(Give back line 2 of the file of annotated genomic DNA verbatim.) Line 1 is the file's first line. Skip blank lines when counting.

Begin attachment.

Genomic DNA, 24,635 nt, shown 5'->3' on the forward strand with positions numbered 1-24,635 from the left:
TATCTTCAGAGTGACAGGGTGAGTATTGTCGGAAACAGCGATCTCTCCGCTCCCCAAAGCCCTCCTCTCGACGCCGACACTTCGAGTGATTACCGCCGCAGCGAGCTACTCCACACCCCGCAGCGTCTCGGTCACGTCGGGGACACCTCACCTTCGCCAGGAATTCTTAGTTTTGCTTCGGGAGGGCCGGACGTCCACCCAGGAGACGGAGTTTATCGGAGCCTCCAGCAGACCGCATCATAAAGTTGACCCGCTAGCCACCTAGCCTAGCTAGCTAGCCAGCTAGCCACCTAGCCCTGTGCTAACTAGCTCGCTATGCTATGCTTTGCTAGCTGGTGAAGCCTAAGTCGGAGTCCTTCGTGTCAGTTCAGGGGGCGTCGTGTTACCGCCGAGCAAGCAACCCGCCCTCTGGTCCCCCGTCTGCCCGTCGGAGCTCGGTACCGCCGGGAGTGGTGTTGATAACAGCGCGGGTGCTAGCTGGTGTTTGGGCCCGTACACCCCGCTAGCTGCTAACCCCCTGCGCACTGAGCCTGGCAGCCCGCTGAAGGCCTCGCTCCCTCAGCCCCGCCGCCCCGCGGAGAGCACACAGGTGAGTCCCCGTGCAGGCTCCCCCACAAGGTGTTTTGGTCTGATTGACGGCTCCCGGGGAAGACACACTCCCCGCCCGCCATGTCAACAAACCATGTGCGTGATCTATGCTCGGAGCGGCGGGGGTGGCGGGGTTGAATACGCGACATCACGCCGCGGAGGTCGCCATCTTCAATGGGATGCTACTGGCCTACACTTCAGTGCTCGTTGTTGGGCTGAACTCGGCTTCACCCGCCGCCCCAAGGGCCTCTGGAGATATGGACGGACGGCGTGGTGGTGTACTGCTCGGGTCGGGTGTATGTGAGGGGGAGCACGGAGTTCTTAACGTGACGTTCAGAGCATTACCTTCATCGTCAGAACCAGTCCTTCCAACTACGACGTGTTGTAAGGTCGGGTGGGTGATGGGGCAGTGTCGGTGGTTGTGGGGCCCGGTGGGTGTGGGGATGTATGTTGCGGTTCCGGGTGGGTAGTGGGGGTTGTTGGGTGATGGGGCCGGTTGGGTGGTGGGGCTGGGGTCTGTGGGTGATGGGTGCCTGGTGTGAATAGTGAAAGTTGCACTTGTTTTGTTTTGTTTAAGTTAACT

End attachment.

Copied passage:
TATCTTCAGAGTGACAGGGTGAGTATTGTCGGAAACAGCGATCTCTCCGCTCCCCAAAGCCCTCCTCTCGACGCCGACACTTCGAGTGATTACCGCCGCAGCGAGCTACTCCACACCCCGCAGCGTCTCGGTCACGTCGGGGACACCTCACCTTCGCCAGGAATTCTTAGTTTTGCTTCGGGAGGGCCGGACGTCCACCCAGGAGACGGAGTTTATCGGAGCCTCCAGCAGACCGCATCATAAAGTTGACCCGCTAGCCACCTAGCCTAGCTAGCTAGCCAGCTAGCCACCTAGCCCTGTGCTAACTAGCTCGCTATGCTATGCTTTGCTAGCTGGTGAAGCCTAAGTCGGAGTCCTTCGTGTCAGTTCAGGGGGCGTCGTGTTACCGCCGAGCAAGCAACCCGCCCTCTGGTCCCCCGTCTGCCCGTCGGAGCTCGGTACCGCCGGGAGTGGTGTTGATAACAGCGCGGGTGCTAGCTGGTGTTTGGGCCCGTACACCCCGCTAGCTGCTAACCCCCTGCGCACTGAGCCTGGCAGCCCGCTGAAGGCCTCGCTCCCTCAGCCCCGCCGCCCCGCGGAGAGCACACAGGTGAGTCCCCGTGCAGGCTCCCCCACAAGGTGTTTTGGTCTGATTGACGGCTCCCGGGGAAGACACACTCCCCGCCCGCCATGTCAACAAACCATGTGCGTGATCTATGCTCGGAGCGGCGGGGGTGGCGGGGTTGAATACGCGACATCACGCCGCGGAGGTCGCCATCTTCAATGGGATGCTACTGGCCTACACTTCAGTGCTCGTTGTTGGGCTGAACTCGGCTTCACCCGCCGCCCCAAGGGCCTCTGGAGATATGGACGGACGGCGTGGTGGTGTACTGCTCGGGTCGGGTGTATGTGAGGGGGAGCACGGAGTTCTTAACGTGACGTTCAGAGCATTACCTTCATCGTCAGAACCAGTCCTTCCAACTACGACGTGTTGTAAGGTCGGGTGGGTGATGGGGCAGTGTCGGTGGTTGTGGGGCCCGGTGGGTGTGGGGATGTATGTTGCGGTTCCGGGTGGGTAGTGGGGGTTGTTGGGTGATGGGGCCGGTTGGGTGGTGGGGCTGGGGTCTGTGGGTGATGGGTGCCTGGTGTGAATAGTGAAAGTTGCACTTGTTTTGTTTTGTTTAAGTTAACT